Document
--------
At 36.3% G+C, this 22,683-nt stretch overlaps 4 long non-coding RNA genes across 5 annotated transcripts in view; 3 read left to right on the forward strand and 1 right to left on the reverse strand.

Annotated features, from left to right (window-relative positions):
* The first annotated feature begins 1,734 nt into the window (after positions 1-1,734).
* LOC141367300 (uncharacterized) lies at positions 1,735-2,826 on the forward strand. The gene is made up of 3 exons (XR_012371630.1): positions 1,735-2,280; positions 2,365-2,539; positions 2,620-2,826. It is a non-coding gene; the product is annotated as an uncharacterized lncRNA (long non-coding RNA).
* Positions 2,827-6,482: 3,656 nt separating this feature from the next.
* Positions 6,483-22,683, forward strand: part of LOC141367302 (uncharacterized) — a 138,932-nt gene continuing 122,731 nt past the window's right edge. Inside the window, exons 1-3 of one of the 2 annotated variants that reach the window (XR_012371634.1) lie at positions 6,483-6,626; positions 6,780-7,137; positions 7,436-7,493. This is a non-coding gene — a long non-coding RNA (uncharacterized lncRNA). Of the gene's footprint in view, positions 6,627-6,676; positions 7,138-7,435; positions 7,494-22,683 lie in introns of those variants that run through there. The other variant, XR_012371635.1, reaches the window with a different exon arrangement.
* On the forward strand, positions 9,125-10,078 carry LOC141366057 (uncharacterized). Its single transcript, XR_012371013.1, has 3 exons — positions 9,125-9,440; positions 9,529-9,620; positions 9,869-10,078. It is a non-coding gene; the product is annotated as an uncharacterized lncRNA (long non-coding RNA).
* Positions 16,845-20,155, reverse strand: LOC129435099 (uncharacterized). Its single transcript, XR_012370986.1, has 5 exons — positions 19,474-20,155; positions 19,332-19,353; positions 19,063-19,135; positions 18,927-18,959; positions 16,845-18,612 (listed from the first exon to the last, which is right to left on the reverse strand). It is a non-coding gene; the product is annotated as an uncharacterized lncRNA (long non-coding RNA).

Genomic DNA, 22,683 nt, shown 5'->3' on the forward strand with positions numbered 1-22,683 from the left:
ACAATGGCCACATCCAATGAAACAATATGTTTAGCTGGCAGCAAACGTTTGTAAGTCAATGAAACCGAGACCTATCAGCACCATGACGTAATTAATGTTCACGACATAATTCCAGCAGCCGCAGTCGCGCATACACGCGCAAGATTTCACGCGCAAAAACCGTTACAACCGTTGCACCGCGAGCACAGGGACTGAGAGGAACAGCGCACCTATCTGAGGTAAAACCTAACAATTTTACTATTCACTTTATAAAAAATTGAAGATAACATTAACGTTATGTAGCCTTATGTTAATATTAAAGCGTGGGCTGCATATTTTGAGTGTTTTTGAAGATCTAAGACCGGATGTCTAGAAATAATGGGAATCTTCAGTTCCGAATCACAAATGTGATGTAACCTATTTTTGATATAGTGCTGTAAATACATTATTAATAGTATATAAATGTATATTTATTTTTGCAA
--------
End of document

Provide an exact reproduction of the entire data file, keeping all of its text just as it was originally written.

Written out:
At 36.3% G+C, this 22,683-nt stretch overlaps 4 long non-coding RNA genes across 5 annotated transcripts in view; 3 read left to right on the forward strand and 1 right to left on the reverse strand.

Annotated features, from left to right (window-relative positions):
* The first annotated feature begins 1,734 nt into the window (after positions 1-1,734).
* LOC141367300 (uncharacterized) lies at positions 1,735-2,826 on the forward strand. The gene is made up of 3 exons (XR_012371630.1): positions 1,735-2,280; positions 2,365-2,539; positions 2,620-2,826. It is a non-coding gene; the product is annotated as an uncharacterized lncRNA (long non-coding RNA).
* Positions 2,827-6,482: 3,656 nt separating this feature from the next.
* Positions 6,483-22,683, forward strand: part of LOC141367302 (uncharacterized) — a 138,932-nt gene continuing 122,731 nt past the window's right edge. Inside the window, exons 1-3 of one of the 2 annotated variants that reach the window (XR_012371634.1) lie at positions 6,483-6,626; positions 6,780-7,137; positions 7,436-7,493. This is a non-coding gene — a long non-coding RNA (uncharacterized lncRNA). Of the gene's footprint in view, positions 6,627-6,676; positions 7,138-7,435; positions 7,494-22,683 lie in introns of those variants that run through there. The other variant, XR_012371635.1, reaches the window with a different exon arrangement.
* On the forward strand, positions 9,125-10,078 carry LOC141366057 (uncharacterized). Its single transcript, XR_012371013.1, has 3 exons — positions 9,125-9,440; positions 9,529-9,620; positions 9,869-10,078. It is a non-coding gene; the product is annotated as an uncharacterized lncRNA (long non-coding RNA).
* Positions 16,845-20,155, reverse strand: LOC129435099 (uncharacterized). Its single transcript, XR_012370986.1, has 5 exons — positions 19,474-20,155; positions 19,332-19,353; positions 19,063-19,135; positions 18,927-18,959; positions 16,845-18,612 (listed from the first exon to the last, which is right to left on the reverse strand). It is a non-coding gene; the product is annotated as an uncharacterized lncRNA (long non-coding RNA).

Genomic DNA, 22,683 nt, shown 5'->3' on the forward strand with positions numbered 1-22,683 from the left:
ACAATGGCCACATCCAATGAAACAATATGTTTAGCTGGCAGCAAACGTTTGTAAGTCAATGAAACCGAGACCTATCAGCACCATGACGTAATTAATGTTCACGACATAATTCCAGCAGCCGCAGTCGCGCATACACGCGCAAGATTTCACGCGCAAAAACCGTTACAACCGTTGCACCGCGAGCACAGGGACTGAGAGGAACAGCGCACCTATCTGAGGTAAAACCTAACAATTTTACTATTCACTTTATAAAAAATTGAAGATAACATTAACGTTATGTAGCCTTATGTTAATATTAAAGCGTGGGCTGCATATTTTGAGTGTTTTTGAAGATCTAAGACCGGATGTCTAGAAATAATGGGAATCTTCAGTTCCGAATCACAAATGTGATGTAACCTATTTTTGATATAGTGCTGTAAATACATTATTAATAGTATATAAATGTATATTTATTTTTGCAA